Visit to the Essequibo Island in Guyana is one of my most memorable cultural journeys on a ship so far. Although I have lots of experience in crossing the river ‘Brahmaputra’ in Assam (India) as my in-laws are rooted in the famous Majuli island but, this journey was fun and an uniqueness in traversing across the wide Demerara River on a huge ship.
I was invited as a special guest artiste to deliver a lecture demonstration upon ‘DANCE’, organized by the Radha Krishna Foundation in collaboration with the Indian Cultural Centre (ICC), High Commission of India, Guyana. The program was organised on January 7, 2017 at the Cotton Field Secondary School, Essequibo.
My daughter Bella named the Demerara river as the ‘Chocolaty River’, as its colour is somewhat brown. I alongwith my husband Jayanta Bhagawati and Bella along with the organizers started from Georgetown exactly at 8:30 am and reached Parika (the ship point) at 10 am. The ship leaves from here at 12 pm. All the ongoing cars reaches early to load themselves for the on toward journey, we had our priority pass arranged by the organisers.
During these 2 hours of wait, we clicked photos and tasted the sweet pineapples. The sun was hot and thankfully there seemed no signs of rain, as it often comes as surprise in Guyana! On time, we slowly moved our cars into the ship and had the lunch prepared by the ladies Ashmin and Chandra of the Radha Krishna Foundation. This huge ship sailed fast and the cool breeze was playing heavy with our hair. We came across few islands to reach to ours, they are all dense with trees and plants and it took us almost 90 minutes to reach Supernaam the coast line of the Essequibo Island.
Then from thereon we drove our car for another 45 minutes to reach to our program venue the Cotton Field Secondary School. Jayanta checked the technicalities like lights, sound and the projector. And the Foundation members started arranging the venue for the evening. We moved fast to our accommodation as it was almost 3 pm and we need to have some quick food and rest too before the show. The show was scheduled at 8 pm.
The Essequibo is one of the many islands in Guyana and I’m fully flattered with its natural bounty, big houses with expansive front and backyard, roadside fruit trees and above all the Indian feeling. It is so relaxing to see people living in such open spaces with no pollution and most importantly enjoying home grown fruits like mango, banana, etc. and above all, I loved the serenity.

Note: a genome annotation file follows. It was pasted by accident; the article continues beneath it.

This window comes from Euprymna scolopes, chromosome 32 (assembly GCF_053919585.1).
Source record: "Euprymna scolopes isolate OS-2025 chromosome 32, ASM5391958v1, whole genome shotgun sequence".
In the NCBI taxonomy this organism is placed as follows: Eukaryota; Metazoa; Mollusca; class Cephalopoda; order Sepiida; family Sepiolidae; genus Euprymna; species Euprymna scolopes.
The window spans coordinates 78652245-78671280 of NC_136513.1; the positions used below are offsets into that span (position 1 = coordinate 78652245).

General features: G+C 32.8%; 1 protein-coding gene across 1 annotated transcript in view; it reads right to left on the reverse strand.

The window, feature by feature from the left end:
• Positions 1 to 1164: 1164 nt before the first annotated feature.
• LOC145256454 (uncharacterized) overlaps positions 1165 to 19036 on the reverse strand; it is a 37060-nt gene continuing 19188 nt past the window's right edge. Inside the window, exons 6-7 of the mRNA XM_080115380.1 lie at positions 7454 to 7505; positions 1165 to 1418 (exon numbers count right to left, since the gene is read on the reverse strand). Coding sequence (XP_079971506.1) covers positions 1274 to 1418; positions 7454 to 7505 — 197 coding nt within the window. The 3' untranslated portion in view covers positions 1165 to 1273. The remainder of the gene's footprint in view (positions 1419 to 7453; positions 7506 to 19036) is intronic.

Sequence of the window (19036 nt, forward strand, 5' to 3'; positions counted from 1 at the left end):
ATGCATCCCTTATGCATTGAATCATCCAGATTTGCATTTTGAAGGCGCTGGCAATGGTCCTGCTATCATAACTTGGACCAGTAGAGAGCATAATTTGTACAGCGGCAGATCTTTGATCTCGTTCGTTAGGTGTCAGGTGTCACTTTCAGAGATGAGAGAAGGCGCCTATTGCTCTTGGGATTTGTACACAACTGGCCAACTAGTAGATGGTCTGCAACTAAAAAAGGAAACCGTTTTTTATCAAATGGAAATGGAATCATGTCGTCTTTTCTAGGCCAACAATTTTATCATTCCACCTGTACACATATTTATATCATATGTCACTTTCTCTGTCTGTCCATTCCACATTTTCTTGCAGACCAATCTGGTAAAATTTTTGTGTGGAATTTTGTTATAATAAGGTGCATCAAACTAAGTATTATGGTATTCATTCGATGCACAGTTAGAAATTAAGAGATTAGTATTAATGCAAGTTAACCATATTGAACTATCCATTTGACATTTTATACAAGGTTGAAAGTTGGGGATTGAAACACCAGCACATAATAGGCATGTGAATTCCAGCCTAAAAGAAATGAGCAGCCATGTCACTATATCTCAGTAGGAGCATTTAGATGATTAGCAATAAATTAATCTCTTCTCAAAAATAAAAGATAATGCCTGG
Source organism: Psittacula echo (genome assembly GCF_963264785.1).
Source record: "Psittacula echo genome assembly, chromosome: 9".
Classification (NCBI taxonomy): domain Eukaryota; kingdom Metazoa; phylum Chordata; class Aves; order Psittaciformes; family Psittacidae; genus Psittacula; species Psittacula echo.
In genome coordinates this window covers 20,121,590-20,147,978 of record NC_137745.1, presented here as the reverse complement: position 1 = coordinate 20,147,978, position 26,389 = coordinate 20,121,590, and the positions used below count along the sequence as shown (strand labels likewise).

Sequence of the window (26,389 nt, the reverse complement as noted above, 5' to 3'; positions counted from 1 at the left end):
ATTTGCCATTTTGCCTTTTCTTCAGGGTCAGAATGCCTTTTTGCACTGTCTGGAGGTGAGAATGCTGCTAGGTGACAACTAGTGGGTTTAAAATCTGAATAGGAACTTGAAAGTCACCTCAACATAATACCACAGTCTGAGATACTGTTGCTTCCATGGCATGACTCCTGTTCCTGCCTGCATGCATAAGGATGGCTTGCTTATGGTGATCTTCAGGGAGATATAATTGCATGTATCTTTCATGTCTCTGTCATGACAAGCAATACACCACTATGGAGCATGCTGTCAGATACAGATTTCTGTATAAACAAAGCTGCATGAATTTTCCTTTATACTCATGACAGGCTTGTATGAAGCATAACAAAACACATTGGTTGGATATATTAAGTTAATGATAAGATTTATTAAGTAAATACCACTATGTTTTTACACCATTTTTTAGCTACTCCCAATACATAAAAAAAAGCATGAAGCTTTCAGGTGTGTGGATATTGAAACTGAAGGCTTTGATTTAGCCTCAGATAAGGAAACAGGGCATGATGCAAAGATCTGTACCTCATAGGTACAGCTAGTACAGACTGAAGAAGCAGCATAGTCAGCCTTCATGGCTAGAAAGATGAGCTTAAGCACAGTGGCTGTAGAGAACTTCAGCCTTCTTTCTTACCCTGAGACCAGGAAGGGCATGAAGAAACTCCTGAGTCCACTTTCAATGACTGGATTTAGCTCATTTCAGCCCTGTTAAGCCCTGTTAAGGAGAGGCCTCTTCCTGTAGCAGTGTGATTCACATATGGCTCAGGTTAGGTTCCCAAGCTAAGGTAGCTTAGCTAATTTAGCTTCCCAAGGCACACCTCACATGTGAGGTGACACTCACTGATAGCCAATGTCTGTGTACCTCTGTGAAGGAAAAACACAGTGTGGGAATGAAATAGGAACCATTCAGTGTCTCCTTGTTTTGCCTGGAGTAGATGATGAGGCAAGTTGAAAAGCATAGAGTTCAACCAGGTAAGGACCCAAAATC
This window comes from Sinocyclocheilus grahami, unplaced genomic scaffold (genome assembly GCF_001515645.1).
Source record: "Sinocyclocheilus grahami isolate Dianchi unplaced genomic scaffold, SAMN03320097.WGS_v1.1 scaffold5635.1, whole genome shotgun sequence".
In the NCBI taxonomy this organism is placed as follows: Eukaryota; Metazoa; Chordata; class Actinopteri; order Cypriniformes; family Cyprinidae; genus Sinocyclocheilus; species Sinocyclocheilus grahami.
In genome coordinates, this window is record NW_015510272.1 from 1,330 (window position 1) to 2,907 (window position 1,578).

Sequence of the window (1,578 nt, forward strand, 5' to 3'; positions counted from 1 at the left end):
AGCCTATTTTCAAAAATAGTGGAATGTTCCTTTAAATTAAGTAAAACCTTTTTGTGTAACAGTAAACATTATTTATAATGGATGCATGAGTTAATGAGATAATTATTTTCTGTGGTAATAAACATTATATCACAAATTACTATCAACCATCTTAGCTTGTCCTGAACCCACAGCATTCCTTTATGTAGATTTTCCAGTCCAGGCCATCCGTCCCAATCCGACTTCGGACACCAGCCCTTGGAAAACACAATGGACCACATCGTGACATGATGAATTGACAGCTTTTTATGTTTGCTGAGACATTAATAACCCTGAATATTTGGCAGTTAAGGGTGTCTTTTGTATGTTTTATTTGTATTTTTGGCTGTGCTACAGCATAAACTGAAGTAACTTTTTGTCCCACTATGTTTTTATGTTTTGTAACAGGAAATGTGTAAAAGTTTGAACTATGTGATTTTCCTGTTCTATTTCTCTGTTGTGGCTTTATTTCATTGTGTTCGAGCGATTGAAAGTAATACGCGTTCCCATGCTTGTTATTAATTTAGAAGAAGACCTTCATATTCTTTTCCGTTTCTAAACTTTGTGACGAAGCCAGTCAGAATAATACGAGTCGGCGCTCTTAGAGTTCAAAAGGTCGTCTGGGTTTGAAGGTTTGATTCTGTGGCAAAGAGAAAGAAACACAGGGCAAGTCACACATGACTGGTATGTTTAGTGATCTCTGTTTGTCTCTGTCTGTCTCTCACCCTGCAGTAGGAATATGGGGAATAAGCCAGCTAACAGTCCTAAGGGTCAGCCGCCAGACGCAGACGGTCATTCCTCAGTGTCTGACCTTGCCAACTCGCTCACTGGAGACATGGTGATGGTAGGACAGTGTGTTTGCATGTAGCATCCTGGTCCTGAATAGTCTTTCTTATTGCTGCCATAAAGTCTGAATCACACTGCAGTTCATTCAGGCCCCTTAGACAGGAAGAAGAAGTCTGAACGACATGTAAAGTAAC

We were accommodated in the beautiful house of Mr. Shankar Mohan who resides there with his wife Mrs. Sunita Mohan and sons Kuber and Tarun. They have a Mandir named Cotton Field/Bush Lot Shree Satyam Mandir wherein the space is offered to the Foundation for training of Indian Classical dance, Yoga, Tabla, Harmonium, Hindi, etc. The Radha Krishna Foundation collaborated for all these initiatives with the Indian Cultural Centre (ICC), High Commission of India, Guyana.
After some rest and as the evening was rolling down, we started our makeup and got ready for the evening. The program started on time and thus I underway the lecture demonstration upon ‘DANCE’. The spectators summing up to more than hundred in numbers, warmly welcomed by thoughts and interestingly provoked the performance presentation. This evening really had some personal touch in the way the gathering encouraged the performers and showing interest in knowing in-depth knowledge about dance history, its aspects and transformations. And why not? A massive percentage of the spectators were all Indian origin, migrated to Guyana many decades back. And somewhere I had a lost and found feeling while portraying my culture. And soon I realized that, it was not only my culture alone, the hall was filled with people who pursue a shared heritage and similar practicing culture.
The next day at 8 am about 200 hundred local students came to the Mandir for their classes arranged by the Foundation in collaboration with the ICC. I was astonished to see another India growing and preaching Indian culture far in the west. It was such an emotional sight to witness their thirst to know and learn as well as preach their ancestral culture and tradition till date. It is the fourth generation of these Indian immigrants living on this land and they are named as Indo-Guyanese. Many of their families contributed to development and reformations for Guyana too!
I started with my dance workshop with the students ranging from the age group of 6 to 75 years. Yes, you read it right, up to 75 years. Amazing! I can’t explain how satisfied I felt teaching them all. Their interest, love and enthusiasm for learning such outreach activities is worth to cherish forever. Soon after the workshop and other classes, I hurriedly had lunch and bid bye to all. It was a lovely experience and I was able to make connections with many. Then at around 12:30 pm we all rushed back to Supernaam and reached there by some minutes past 1 pm. The sun was shining too hot and we waited there until 4 pm to start with our journey back to Georgetown.
At this time, the Parika coastline looked lovely and I couldn’t stop myself from clicking its pictures. Travelling on my way back home, I was full of all the thoughts I experienced during my visit. Many elderly women came up to love and bless me, wanting me to stay with them for few more days, the host and some other locals made every possibility to make me comfortable. Yes, I was overwhelmed and gained few kilos more with all the assorted love.